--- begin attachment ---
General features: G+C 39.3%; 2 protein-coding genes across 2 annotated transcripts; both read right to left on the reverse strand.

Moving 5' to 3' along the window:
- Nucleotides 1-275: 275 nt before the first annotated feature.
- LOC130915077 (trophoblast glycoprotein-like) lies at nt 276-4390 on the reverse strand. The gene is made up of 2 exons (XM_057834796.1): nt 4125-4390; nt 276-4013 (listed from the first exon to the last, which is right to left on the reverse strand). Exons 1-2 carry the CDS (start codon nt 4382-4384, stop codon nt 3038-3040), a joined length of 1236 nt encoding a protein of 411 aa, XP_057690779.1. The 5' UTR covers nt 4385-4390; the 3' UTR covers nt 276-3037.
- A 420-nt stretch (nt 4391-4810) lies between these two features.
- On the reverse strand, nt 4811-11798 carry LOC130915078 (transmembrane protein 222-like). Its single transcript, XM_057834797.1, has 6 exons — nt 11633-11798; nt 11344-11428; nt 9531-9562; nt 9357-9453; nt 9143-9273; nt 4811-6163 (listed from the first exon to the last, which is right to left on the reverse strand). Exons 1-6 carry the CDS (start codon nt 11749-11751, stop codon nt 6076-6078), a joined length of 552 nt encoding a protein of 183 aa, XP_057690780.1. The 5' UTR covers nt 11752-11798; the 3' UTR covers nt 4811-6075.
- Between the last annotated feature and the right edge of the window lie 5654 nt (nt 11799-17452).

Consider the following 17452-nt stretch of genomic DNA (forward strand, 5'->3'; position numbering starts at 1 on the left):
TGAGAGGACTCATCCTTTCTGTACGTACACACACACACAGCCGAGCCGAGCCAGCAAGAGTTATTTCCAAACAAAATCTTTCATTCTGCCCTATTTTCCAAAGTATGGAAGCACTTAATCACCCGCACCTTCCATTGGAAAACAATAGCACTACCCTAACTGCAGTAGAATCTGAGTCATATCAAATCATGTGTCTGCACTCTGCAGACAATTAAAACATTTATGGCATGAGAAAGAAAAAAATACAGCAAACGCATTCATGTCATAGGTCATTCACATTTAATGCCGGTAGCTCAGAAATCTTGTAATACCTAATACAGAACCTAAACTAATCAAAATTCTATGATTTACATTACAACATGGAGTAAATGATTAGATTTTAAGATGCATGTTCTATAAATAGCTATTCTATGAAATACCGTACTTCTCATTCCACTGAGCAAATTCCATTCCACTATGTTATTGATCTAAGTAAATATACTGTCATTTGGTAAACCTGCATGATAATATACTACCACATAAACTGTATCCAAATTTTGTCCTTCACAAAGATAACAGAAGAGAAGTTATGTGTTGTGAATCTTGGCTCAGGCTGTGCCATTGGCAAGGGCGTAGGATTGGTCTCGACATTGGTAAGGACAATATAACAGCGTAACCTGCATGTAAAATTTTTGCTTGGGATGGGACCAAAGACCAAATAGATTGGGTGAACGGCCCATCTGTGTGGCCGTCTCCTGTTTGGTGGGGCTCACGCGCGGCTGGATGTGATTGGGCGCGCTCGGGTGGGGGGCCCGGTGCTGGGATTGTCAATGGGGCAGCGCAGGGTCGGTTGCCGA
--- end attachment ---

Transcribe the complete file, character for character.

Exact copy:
General features: G+C 39.3%; 2 protein-coding genes across 2 annotated transcripts; both read right to left on the reverse strand.

Moving 5' to 3' along the window:
- Nucleotides 1-275: 275 nt before the first annotated feature.
- LOC130915077 (trophoblast glycoprotein-like) lies at nt 276-4390 on the reverse strand. The gene is made up of 2 exons (XM_057834796.1): nt 4125-4390; nt 276-4013 (listed from the first exon to the last, which is right to left on the reverse strand). Exons 1-2 carry the CDS (start codon nt 4382-4384, stop codon nt 3038-3040), a joined length of 1236 nt encoding a protein of 411 aa, XP_057690779.1. The 5' UTR covers nt 4385-4390; the 3' UTR covers nt 276-3037.
- A 420-nt stretch (nt 4391-4810) lies between these two features.
- On the reverse strand, nt 4811-11798 carry LOC130915078 (transmembrane protein 222-like). Its single transcript, XM_057834797.1, has 6 exons — nt 11633-11798; nt 11344-11428; nt 9531-9562; nt 9357-9453; nt 9143-9273; nt 4811-6163 (listed from the first exon to the last, which is right to left on the reverse strand). Exons 1-6 carry the CDS (start codon nt 11749-11751, stop codon nt 6076-6078), a joined length of 552 nt encoding a protein of 183 aa, XP_057690780.1. The 5' UTR covers nt 11752-11798; the 3' UTR covers nt 4811-6075.
- Between the last annotated feature and the right edge of the window lie 5654 nt (nt 11799-17452).

Consider the following 17452-nt stretch of genomic DNA (forward strand, 5'->3'; position numbering starts at 1 on the left):
TGAGAGGACTCATCCTTTCTGTACGTACACACACACACAGCCGAGCCGAGCCAGCAAGAGTTATTTCCAAACAAAATCTTTCATTCTGCCCTATTTTCCAAAGTATGGAAGCACTTAATCACCCGCACCTTCCATTGGAAAACAATAGCACTACCCTAACTGCAGTAGAATCTGAGTCATATCAAATCATGTGTCTGCACTCTGCAGACAATTAAAACATTTATGGCATGAGAAAGAAAAAAATACAGCAAACGCATTCATGTCATAGGTCATTCACATTTAATGCCGGTAGCTCAGAAATCTTGTAATACCTAATACAGAACCTAAACTAATCAAAATTCTATGATTTACATTACAACATGGAGTAAATGATTAGATTTTAAGATGCATGTTCTATAAATAGCTATTCTATGAAATACCGTACTTCTCATTCCACTGAGCAAATTCCATTCCACTATGTTATTGATCTAAGTAAATATACTGTCATTTGGTAAACCTGCATGATAATATACTACCACATAAACTGTATCCAAATTTTGTCCTTCACAAAGATAACAGAAGAGAAGTTATGTGTTGTGAATCTTGGCTCAGGCTGTGCCATTGGCAAGGGCGTAGGATTGGTCTCGACATTGGTAAGGACAATATAACAGCGTAACCTGCATGTAAAATTTTTGCTTGGGATGGGACCAAAGACCAAATAGATTGGGTGAACGGCCCATCTGTGTGGCCGTCTCCTGTTTGGTGGGGCTCACGCGCGGCTGGATGTGATTGGGCGCGCTCGGGTGGGGGGCCCGGTGCTGGGATTGTCAATGGGGCAGCGCAGGGTCGGTTGCCGA